ST. CLOUD, Minn. - A Minnesota man is dead and another is in jail after a single punch during a weekend argument between the two proved fatal, police said.
Travis Allen Johnson, 21, of St. Cloud, is charged with second-degree murder in the death of Anthony Quinn Shriver. Johnson remained in the Stearns County Jail Monday after turning himself in to police late Sunday night, jail records showed.
KSTP-TV in Saint Paul reported that Shriver, 22, of Waconia, was walking with a group of friends around 2:40 a.m. Saturday in St. Cloud when witnesses said he got into an argument with Johnson, who was walking with a separate group of people. During the argument, Johnson allegedly punched Shriver in the face.
Officers called to the scene found Johnson a short distance away and charged him with fifth-degree assault, KSTP reported. Shriver showed no visible signs of injury and, although he complained of a headache, he refused medical treatment at the scene and went home with friends.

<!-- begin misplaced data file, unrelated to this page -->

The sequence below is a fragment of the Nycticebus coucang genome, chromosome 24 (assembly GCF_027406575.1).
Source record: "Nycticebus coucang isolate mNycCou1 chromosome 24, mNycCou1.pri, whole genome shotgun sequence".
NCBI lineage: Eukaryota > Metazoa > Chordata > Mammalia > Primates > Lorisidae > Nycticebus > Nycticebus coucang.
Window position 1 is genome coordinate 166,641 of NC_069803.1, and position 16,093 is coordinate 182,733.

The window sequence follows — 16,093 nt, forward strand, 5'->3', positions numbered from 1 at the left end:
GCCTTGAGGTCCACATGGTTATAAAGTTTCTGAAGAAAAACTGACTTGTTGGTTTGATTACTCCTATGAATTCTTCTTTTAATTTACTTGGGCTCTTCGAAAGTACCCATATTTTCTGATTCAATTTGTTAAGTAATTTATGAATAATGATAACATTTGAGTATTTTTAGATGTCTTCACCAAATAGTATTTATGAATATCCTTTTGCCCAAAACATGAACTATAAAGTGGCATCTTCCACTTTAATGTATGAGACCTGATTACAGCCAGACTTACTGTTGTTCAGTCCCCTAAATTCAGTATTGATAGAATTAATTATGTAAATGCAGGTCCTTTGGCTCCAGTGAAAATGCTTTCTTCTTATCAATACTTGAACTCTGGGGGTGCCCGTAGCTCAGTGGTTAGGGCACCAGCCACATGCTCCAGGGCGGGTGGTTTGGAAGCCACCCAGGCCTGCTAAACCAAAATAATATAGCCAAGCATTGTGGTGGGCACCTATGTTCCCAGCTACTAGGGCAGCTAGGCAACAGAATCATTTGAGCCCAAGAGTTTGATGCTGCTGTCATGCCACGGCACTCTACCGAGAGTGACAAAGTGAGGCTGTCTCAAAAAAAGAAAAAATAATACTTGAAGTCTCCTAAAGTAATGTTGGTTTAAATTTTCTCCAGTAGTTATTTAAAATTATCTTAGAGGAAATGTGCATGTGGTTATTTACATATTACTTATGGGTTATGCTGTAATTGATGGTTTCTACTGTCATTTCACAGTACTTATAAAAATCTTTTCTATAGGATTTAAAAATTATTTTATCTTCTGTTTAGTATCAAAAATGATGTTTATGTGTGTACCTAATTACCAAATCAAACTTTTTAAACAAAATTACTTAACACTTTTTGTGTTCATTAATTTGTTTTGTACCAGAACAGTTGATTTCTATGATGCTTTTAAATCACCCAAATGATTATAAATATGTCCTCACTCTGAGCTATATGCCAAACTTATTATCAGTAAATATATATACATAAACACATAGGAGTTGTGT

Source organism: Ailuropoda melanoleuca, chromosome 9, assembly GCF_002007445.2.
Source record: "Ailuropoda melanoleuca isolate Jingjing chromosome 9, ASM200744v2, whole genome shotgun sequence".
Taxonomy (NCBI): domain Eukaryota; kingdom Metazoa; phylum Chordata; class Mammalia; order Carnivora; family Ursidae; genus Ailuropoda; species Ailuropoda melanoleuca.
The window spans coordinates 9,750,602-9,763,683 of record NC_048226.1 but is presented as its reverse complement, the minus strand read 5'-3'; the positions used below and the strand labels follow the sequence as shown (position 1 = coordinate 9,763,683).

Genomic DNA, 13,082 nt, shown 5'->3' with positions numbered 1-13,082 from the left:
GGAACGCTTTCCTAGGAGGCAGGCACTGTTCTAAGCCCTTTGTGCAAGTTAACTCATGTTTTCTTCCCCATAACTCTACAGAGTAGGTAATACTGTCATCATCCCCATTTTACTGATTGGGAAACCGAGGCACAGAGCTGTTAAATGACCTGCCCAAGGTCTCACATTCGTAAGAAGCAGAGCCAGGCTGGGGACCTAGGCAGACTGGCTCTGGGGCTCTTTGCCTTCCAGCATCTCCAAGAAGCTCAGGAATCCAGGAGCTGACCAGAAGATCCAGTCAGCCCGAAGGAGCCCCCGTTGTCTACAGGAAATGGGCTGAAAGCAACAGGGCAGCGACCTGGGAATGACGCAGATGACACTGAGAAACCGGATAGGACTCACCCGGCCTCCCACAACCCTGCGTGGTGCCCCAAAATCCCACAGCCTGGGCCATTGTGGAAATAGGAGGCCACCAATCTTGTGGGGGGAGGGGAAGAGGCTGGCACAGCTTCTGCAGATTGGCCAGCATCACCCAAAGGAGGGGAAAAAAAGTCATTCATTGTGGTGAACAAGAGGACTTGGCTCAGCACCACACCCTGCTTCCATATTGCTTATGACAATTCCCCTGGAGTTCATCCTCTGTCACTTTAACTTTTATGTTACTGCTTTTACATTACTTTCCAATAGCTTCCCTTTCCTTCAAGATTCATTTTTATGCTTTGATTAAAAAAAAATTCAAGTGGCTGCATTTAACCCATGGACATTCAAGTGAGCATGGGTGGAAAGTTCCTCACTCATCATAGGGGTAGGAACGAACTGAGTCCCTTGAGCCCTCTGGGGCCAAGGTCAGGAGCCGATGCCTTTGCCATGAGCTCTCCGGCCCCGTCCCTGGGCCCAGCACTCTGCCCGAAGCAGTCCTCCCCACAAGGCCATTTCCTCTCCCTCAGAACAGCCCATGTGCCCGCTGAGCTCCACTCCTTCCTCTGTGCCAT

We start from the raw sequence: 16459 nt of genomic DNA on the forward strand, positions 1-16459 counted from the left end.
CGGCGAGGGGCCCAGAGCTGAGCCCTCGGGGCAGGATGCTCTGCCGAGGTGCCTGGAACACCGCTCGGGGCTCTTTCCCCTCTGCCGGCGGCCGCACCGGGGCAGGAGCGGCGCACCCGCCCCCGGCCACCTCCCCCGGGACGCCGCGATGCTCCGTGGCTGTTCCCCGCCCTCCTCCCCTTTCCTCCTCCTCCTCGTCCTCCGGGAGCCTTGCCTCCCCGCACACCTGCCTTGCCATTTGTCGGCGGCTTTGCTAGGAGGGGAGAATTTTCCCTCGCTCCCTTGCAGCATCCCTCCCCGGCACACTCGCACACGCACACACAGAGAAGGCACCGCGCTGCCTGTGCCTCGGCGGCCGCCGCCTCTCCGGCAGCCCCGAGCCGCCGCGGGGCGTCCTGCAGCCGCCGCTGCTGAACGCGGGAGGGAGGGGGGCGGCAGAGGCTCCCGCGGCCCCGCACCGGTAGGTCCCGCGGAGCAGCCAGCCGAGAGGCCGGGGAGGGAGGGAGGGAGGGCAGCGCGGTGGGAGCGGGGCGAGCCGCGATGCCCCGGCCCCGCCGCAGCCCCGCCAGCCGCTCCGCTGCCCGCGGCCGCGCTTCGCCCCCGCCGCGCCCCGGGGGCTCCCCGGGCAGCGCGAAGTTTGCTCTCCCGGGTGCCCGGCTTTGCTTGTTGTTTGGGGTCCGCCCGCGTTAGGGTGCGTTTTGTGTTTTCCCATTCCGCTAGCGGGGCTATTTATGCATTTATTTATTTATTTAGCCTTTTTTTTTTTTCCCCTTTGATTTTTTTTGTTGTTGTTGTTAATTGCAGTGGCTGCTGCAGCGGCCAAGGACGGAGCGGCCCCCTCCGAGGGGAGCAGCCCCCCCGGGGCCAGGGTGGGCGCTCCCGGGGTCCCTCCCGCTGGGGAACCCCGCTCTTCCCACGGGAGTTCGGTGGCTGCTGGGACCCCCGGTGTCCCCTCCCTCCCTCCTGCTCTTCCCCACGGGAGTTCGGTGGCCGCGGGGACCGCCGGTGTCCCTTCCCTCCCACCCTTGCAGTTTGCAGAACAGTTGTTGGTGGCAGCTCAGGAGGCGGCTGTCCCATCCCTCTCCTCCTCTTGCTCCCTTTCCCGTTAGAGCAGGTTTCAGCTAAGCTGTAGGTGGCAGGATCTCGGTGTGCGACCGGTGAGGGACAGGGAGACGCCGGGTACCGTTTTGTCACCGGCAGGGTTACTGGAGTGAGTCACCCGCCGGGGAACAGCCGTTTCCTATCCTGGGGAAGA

The news station reported that police, firefighters and paramedics were called about 10 hours later to a home in St. Cloud, where they found Shriver unresponsive. Though they attempted to revive him, he was pronounced dead at the scene.
An autopsy indicated that Shriver died of trauma consistent with the punch he suffered early that morning, authorities said.
Johnson turned himself in after police began looking for him in connection with Shriver’s death, according to the St. Cloud Times.
Shriver’s friends established a GoFundMe page to help his family pay for his memorial service and burial. The page describes Shriver, who went by Tony, as a “loving and loyal son, brother, boyfriend and friend to all who had the pleasure of knowing him.”
“He was treasured by many and will be sorely missed,” the page read.
In a post on Facebook, Shriver’s sister, Chantell Shriver, said her brother was walking away from the argument when he was attacked from behind and struck on the side of the head.
“He didn’t get a chance to defend himself,” Shriver wrote. “Try to remember that he’s someone’s little brother, my little brother. He’s someone’s son. He’s someone’s best friend. He was taken unfairly from us.”
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